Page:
#135 – Inside Our Industry – Semiconductor fabs: Construction challenges in the United States

Posted on | Inside Our Industry

The shortage of semiconductor chips became a worldwide issue during the COVID-19 pandemic. Products from cars and trucks to laptops sat, waiting for chips to arrive so the items could be moved on to consumers. The pandemic, along with other issues, has prompted companies to diversify their semiconductor manufacturing locations. Following is the first part of an article from McKinsey & Company looking at this issue. Click on the link at the bottom for more on the key challenges for US fab construction.

Semiconductor fabs: Construction challenges in the United States
January 27, 2023  |  McKinsey & Company  |  K. Bartlett, O. Burkacky, L. Li, R. Vrijen, and B. Wiseman

The semiconductor industry is booming, with expected average annual growth of 6 to 8 percent through 2030 and yearly revenues forecasted to reach $1 trillion. The industry will have to double semiconductor production to keep pace with future demand, but most fabrication plants, commonly called fabs, are already operating at capacity. To increase supply, many companies have announced plans to build new fabs and some are already in the construction phase. And in a coordinated push to achieve a microelectronics resurgence, the United States is becoming a hot spot for fab construction.

The value of US-based semiconductor projects that are under way, announced, or under consideration totals $223 billion to over $260 billion through 2030.1 But it’s not just private companies that want to move more manufacturing to the United States. Semiconductor production is getting more funding from the federal government, which recently approved $54 billion in grants for domestic semiconductor manufacturing and research through the US CHIPS and Science Act.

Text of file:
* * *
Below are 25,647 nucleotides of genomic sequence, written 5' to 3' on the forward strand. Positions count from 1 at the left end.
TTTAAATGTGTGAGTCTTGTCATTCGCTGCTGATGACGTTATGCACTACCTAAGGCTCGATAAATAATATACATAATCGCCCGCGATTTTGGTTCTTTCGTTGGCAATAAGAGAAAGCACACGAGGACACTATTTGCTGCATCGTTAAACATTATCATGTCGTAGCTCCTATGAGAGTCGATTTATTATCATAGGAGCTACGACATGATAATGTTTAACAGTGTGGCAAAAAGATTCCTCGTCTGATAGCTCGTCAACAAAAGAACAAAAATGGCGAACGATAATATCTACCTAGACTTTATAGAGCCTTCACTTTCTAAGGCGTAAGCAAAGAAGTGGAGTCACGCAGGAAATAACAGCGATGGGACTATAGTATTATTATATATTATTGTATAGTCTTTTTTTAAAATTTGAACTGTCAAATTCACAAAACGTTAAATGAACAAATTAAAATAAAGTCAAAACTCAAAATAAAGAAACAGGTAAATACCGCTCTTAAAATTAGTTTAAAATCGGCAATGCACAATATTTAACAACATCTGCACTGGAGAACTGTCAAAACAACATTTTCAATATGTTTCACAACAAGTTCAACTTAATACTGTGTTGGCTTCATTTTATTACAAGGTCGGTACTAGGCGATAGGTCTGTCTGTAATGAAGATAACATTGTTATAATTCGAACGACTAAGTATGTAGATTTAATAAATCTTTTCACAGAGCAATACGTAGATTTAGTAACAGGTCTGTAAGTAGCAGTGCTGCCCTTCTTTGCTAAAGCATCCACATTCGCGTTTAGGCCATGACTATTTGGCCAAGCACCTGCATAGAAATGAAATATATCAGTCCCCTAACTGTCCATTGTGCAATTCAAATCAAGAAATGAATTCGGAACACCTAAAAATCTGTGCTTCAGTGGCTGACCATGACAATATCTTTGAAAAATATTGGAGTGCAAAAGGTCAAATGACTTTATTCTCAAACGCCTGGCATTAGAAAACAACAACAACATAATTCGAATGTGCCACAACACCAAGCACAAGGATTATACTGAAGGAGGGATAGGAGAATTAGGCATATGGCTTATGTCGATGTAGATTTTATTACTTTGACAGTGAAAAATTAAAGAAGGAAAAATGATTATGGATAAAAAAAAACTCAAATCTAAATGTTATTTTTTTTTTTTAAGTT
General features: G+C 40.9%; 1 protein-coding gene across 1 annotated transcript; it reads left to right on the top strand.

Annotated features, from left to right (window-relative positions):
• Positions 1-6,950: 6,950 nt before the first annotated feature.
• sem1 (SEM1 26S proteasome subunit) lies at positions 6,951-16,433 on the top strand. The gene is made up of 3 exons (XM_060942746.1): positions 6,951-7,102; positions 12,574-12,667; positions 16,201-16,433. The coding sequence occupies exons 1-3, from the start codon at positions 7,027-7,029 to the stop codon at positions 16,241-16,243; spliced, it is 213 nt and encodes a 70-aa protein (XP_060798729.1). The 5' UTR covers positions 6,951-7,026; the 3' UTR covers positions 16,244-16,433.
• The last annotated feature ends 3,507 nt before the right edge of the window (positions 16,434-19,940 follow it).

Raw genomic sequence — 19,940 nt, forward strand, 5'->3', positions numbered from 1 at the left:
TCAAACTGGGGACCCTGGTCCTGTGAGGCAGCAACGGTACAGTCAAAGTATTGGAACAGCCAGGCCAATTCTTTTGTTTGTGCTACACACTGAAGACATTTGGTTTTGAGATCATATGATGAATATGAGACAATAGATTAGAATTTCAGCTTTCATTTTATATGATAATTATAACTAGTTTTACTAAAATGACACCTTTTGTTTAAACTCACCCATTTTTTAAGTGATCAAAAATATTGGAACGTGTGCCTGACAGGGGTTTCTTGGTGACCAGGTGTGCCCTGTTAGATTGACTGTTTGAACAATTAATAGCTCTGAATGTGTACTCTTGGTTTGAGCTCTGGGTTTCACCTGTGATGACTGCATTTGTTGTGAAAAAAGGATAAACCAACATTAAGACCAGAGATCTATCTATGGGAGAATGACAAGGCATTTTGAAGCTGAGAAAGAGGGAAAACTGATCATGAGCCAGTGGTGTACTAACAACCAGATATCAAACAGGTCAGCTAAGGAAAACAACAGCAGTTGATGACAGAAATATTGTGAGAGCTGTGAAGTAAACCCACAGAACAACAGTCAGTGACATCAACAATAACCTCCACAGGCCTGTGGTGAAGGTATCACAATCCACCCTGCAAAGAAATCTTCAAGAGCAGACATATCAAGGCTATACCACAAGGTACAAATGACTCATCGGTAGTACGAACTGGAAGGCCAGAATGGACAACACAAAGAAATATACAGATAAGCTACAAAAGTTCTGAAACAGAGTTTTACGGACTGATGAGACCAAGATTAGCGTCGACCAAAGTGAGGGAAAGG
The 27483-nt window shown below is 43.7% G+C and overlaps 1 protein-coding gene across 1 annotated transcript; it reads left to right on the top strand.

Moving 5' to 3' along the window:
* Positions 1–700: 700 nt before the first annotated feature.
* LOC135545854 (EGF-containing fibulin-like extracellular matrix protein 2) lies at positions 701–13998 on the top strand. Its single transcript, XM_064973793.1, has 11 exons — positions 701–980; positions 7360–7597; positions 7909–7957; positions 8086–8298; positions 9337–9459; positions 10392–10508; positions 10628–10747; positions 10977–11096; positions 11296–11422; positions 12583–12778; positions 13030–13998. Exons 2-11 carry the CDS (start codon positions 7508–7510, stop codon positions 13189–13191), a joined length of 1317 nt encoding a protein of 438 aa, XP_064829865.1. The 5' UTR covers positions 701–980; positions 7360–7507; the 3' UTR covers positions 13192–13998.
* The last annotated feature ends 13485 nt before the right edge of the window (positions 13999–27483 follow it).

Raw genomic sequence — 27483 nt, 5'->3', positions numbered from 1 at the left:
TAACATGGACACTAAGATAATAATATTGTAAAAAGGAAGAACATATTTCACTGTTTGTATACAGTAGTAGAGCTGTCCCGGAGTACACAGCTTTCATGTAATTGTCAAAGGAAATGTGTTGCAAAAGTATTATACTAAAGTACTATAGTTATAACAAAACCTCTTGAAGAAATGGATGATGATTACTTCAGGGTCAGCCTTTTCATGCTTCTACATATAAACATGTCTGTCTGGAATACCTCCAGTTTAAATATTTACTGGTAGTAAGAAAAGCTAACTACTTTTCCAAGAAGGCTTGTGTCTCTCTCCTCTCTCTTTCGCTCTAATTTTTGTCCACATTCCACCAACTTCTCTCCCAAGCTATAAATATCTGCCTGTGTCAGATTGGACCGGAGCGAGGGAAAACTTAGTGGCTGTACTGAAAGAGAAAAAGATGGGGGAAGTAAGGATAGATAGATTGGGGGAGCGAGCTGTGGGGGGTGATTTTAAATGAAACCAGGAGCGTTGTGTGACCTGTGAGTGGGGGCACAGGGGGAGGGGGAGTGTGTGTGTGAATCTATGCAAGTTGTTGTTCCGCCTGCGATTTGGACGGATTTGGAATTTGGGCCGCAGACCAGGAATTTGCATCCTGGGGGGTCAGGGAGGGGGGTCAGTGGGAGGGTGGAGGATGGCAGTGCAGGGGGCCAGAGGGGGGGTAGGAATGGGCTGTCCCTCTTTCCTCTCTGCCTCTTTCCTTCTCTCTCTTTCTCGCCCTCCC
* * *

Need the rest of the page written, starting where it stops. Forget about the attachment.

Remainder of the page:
For many years, chip manufacturing has been consolidated in Southeast Asia and China. Semiconductors manufactured in the United States now account for only about 12 percent of the global total, down from 37 percent 30 years ago, according to a recent White House statement.

When supply chains were functioning well, companies had little incentive to build new fabs outside Southeast Asia. But chip output and distribution have recently faced challenges because of the COVID-19 pandemic and consequent supply chain disruptions, with a 2021 drought in Taiwan and recent geopolitical issues compounding the problems. These considerations have prompted companies to take a new interest in diversifying their fab locations and exploring US sites. The availability of subsidies is one of the main considerations when evaluating potential new locations.

Of the total $223 billion to over $260 billion investment in new US fabs, about $183 billion is attributed to projects that are ongoing or announced; the remainder relates to projects still under consideration (Exhibit 3). Most investment is flowing to specific geographic clusters. Arizona and Texas, for instance, are attracting investment because they already have fab ecosystems, and their local governments have historically provided incentives and helped to coordinate the process. Adding to the large incentives play: Ohio is emerging as a desirable site, with over $20 billion in investment announced for Columbus-based fabs, and New York is offering incentives to encourage fab construction. Other states attracting investment include Indiana, New Mexico, Oregon, Utah, and Virginia.

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